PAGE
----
…Here are some tips
Photos are vital to our websites, social media, worship PowerPoints and much more. They add a lot to our online ministry and in-person PowerPoints. And they’re sometimes a little too easy to take and share. So please be aware, and follow good copyright practices.

Even photos shared on Regional Council or national church websites and social media may not be copyright-free, or may have paid and negotiated sharing permission that isn’t obvious. This includes photos that may appear in national newsletters and related web articles.  With so many of our worship services now streaming on YouTube and Facebook Live, we also need to be extra careful with photos that appear in our PowerPoints.

Instead of just taking photos from a website or social media:

A black and white photo of a DSLR camera.If you see a photo that suits your ministry’s needs, ask permission and respect the answer. Remember that you’re asking two kinds of permission: if the photo includes people, are they okay with you sharing the photo publicly? And, does the photographer permit you to share it, and if so, under what terms? For example, there may be payment, or an agreement that you will share the photographer’s name and business website. (Photo credit: Canva, by Md Iftekhar Uddin Emon.)

If you need photos covering specific topics or times in the church year, ask the congregation or your wider community to help. Hold a photo competition for themes like “Advent” or “community”. Be clear that all photos will need to include full permission to share, but also commit to publicizing the photographer’s name, if they wish, and their business if they’re a professional.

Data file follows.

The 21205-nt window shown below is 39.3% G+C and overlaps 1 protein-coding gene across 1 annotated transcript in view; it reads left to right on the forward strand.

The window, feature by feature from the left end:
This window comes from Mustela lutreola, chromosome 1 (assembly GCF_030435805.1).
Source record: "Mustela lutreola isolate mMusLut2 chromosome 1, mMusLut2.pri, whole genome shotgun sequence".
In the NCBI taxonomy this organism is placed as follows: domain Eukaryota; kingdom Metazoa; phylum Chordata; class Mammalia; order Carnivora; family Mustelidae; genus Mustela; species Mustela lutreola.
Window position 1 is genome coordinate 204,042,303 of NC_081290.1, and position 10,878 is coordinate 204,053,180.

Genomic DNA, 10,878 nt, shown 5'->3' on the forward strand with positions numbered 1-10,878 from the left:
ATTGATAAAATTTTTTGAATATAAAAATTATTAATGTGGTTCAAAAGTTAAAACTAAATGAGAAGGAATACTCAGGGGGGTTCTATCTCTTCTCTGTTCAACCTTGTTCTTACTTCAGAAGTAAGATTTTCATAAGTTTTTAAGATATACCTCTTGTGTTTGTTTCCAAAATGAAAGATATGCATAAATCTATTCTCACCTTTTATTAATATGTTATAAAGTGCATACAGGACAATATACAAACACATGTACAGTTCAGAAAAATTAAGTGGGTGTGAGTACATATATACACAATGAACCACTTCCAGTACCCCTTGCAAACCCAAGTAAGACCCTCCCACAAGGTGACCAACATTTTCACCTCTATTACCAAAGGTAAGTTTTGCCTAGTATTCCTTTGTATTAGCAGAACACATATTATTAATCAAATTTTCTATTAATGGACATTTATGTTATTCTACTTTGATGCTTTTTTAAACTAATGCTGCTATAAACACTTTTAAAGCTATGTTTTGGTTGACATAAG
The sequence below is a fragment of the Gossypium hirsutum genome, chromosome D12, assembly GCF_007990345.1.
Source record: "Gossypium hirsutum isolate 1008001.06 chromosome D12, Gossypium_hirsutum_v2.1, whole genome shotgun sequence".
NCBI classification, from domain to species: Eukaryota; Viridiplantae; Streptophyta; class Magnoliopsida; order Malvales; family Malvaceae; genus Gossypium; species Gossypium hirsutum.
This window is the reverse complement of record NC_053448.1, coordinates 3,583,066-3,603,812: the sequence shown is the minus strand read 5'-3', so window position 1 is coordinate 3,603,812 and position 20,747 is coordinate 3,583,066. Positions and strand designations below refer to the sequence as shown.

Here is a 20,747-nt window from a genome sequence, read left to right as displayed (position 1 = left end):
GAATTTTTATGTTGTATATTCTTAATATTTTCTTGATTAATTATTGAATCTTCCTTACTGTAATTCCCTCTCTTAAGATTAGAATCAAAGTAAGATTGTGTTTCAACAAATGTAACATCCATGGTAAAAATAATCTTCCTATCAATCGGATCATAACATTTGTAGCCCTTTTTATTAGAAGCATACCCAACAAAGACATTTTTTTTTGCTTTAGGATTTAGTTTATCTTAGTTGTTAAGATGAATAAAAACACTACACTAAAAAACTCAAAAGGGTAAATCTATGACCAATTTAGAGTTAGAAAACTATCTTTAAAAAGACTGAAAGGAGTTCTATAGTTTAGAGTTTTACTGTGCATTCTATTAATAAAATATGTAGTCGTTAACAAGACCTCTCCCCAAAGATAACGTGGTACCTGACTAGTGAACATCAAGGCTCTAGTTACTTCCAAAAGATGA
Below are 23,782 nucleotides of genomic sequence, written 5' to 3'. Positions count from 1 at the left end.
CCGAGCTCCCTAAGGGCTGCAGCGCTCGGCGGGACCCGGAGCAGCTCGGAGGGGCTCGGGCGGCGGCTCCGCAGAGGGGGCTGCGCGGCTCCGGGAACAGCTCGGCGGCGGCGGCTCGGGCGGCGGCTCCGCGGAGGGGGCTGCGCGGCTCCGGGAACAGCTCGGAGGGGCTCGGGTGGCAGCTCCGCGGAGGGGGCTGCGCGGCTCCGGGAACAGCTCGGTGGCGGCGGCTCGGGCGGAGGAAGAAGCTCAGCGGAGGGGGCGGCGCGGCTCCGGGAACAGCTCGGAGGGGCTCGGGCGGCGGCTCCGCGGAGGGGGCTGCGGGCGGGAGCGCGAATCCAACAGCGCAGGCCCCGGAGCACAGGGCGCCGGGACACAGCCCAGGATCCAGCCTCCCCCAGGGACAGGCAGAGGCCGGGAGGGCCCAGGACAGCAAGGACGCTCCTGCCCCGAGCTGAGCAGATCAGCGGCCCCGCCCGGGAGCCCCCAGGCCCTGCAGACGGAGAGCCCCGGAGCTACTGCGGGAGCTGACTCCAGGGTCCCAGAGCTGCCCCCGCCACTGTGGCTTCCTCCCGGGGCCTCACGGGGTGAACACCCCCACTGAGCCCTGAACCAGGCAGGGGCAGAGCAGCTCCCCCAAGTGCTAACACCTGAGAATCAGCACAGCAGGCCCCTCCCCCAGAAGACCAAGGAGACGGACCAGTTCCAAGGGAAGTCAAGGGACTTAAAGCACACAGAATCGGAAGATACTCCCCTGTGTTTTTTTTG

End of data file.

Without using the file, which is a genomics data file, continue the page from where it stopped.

Consider a free account at one of the groups below. All photos used and shared by them are copyright-negotiated and cleared for public use. You can select “free” and download photos. While this isn’t a fast process, this will build up your photo library over time. Then you can draw on your library for all your public communications and know that you’re safe from copyright violation. You can also pay, either through a plan or photo by photo. This is generally inexpensive, and will save you time and effort, as the paid selection is often much bigger.
FlickR Creative Commons: This is a very valuable free resource, but  please take the time to  fully understand the different types of use and licenses covered here. https://www.flickr.com/creativecommons/

Whenever you use a photo, if at all possible please credit the photographer. (In some cases, credit and noting the license type are mandatory.) You can do this in the text of our social media posts, and use a watermark program to add their name to the bottom of the photo. When saving the JPG or PNG file in your new Photos library, include the photographer’s name in the file name for future reference and credits.

The United Church is working on updated copyright guidelines, but this 2014 copyright resource is still largely up to date. Let the experts give you a few tips so that you can be confident you won’t run into angry letters and fines.